CHAPTER 18 Stage III: fitting the archwires (and Side-Winders)
With the Plus bracket, the main archwires should only be fitted after the nickel–titanium uprighting wires have been placed in the deep tunnels. The rectangular wires should go in easily, so long as levelling and alignment has been satisfactorily maintained during the second stage. Resistance when attempting to enter the molar tubes is almost invariably due to failure to derotate the molars at the last Stage II adjustment.
Quite contrary to what might be expected with conventional brackets, all bracketed teeth should accept the .0215 × .028 inch archwire readily, since their vertical archwire space will be increased beyond the vertical dimension of the wire. Indeed, at the fit visit, none of the bracketed teeth will ‘know’ that they are engaged with rectangular wire, for there will be no binding. No torque effect will be imparted either, until the deep tunnel uprighting wire sets to work, because the archwire itself is passive in the brackets.
Before fitting the archwire, it is important to assess whether there is any torque discrepancy between the archwire and the buccal tubes. Any active torque thus found should be recorded in the patient’s notes. Just as with any edgewise-based appliance, the test is to insert the distal end of the archwire into the buccal tube on one side only, keeping clear of the brackets, and then observing the height of the free distal end on the opposite side, relative to its buccal tube (Fig. 18.1). Any height discrepancy at this point will denote the direction and extent of the torque discrepancy in the molar engaged. The same test should then be applied to the opposite first molar.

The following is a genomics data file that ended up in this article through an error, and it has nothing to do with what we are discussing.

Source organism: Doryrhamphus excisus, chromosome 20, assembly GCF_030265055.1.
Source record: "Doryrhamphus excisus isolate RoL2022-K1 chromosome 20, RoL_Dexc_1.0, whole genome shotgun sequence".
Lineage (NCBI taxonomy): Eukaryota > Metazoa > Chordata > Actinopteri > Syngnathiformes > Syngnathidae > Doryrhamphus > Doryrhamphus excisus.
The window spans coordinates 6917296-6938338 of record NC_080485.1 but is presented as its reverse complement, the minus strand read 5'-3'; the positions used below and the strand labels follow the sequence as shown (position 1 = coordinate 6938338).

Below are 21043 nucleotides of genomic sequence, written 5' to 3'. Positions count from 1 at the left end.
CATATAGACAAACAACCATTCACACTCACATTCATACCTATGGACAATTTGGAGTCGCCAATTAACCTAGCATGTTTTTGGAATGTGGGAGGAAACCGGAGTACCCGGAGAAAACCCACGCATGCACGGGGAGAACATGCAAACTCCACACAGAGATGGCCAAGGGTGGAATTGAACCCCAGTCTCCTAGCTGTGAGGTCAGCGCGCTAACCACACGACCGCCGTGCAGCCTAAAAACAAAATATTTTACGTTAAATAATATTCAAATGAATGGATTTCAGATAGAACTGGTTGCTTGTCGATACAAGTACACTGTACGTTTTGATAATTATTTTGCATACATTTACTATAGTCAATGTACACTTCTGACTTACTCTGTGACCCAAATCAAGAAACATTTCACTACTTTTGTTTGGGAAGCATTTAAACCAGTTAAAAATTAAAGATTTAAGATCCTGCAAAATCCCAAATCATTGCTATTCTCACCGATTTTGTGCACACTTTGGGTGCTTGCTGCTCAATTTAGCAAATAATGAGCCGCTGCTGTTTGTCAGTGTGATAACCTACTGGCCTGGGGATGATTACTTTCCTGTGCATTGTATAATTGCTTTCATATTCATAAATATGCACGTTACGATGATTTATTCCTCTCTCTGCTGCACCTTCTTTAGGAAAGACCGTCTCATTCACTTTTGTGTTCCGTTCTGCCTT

Should any torque discrepancy be apparent, this does not necessarily imply a fault requiring rectification. The temptation to adjust the torque in the buccal segment away from zero, to make it passive in the tube, should generally be resisted. More often than not, the archwire may be telling the orthodontist something about the molars. Have the mandibular molars inclined lingually, for instance? If so, a zero torque setting in the archwire will help to upright them. Figure 18.2 shows the engagement of an upper second molar in a first molar extraction case, in which the palatal cusp has dropped; again, this will be corrected automatically during the stage, without need for archwire adjustment. Sometimes when fitting the archwires, if there is a considerable torque discrepancy, it may be necessary to flex the archwire slightly about its long axis as it is being inserted (with a light wire or torquing plier) to help it slide freely into its buccal tube.